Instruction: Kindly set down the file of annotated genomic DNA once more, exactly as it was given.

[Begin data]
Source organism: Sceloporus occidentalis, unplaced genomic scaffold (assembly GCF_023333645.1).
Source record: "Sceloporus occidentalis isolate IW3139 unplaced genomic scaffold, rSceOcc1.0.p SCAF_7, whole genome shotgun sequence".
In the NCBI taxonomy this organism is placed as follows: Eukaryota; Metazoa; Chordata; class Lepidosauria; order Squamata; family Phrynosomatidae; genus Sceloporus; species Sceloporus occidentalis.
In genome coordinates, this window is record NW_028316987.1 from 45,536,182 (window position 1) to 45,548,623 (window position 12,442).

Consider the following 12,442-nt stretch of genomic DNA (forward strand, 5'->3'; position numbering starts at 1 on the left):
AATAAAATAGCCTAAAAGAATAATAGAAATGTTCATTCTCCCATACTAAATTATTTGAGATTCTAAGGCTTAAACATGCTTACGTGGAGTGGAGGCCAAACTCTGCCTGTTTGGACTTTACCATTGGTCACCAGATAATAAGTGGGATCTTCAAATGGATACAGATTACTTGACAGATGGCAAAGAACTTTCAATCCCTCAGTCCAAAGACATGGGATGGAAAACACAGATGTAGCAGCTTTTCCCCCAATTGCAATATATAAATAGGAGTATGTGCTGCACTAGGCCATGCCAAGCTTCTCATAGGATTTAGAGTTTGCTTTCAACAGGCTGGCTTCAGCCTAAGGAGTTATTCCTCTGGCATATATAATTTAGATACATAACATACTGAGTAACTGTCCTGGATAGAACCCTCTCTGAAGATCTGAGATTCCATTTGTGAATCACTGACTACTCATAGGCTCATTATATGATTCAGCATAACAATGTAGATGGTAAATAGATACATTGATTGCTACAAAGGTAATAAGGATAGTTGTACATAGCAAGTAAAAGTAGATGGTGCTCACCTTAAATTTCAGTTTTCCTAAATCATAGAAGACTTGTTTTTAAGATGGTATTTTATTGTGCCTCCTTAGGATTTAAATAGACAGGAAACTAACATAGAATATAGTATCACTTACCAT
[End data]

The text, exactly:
Source organism: Sceloporus occidentalis, unplaced genomic scaffold (assembly GCF_023333645.1).
Source record: "Sceloporus occidentalis isolate IW3139 unplaced genomic scaffold, rSceOcc1.0.p SCAF_7, whole genome shotgun sequence".
In the NCBI taxonomy this organism is placed as follows: Eukaryota; Metazoa; Chordata; class Lepidosauria; order Squamata; family Phrynosomatidae; genus Sceloporus; species Sceloporus occidentalis.
In genome coordinates, this window is record NW_028316987.1 from 45,536,182 (window position 1) to 45,548,623 (window position 12,442).

Consider the following 12,442-nt stretch of genomic DNA (forward strand, 5'->3'; position numbering starts at 1 on the left):
AATAAAATAGCCTAAAAGAATAATAGAAATGTTCATTCTCCCATACTAAATTATTTGAGATTCTAAGGCTTAAACATGCTTACGTGGAGTGGAGGCCAAACTCTGCCTGTTTGGACTTTACCATTGGTCACCAGATAATAAGTGGGATCTTCAAATGGATACAGATTACTTGACAGATGGCAAAGAACTTTCAATCCCTCAGTCCAAAGACATGGGATGGAAAACACAGATGTAGCAGCTTTTCCCCCAATTGCAATATATAAATAGGAGTATGTGCTGCACTAGGCCATGCCAAGCTTCTCATAGGATTTAGAGTTTGCTTTCAACAGGCTGGCTTCAGCCTAAGGAGTTATTCCTCTGGCATATATAATTTAGATACATAACATACTGAGTAACTGTCCTGGATAGAACCCTCTCTGAAGATCTGAGATTCCATTTGTGAATCACTGACTACTCATAGGCTCATTATATGATTCAGCATAACAATGTAGATGGTAAATAGATACATTGATTGCTACAAAGGTAATAAGGATAGTTGTACATAGCAAGTAAAAGTAGATGGTGCTCACCTTAAATTTCAGTTTTCCTAAATCATAGAAGACTTGTTTTTAAGATGGTATTTTATTGTGCCTCCTTAGGATTTAAATAGACAGGAAACTAACATAGAATATAGTATCACTTACCAT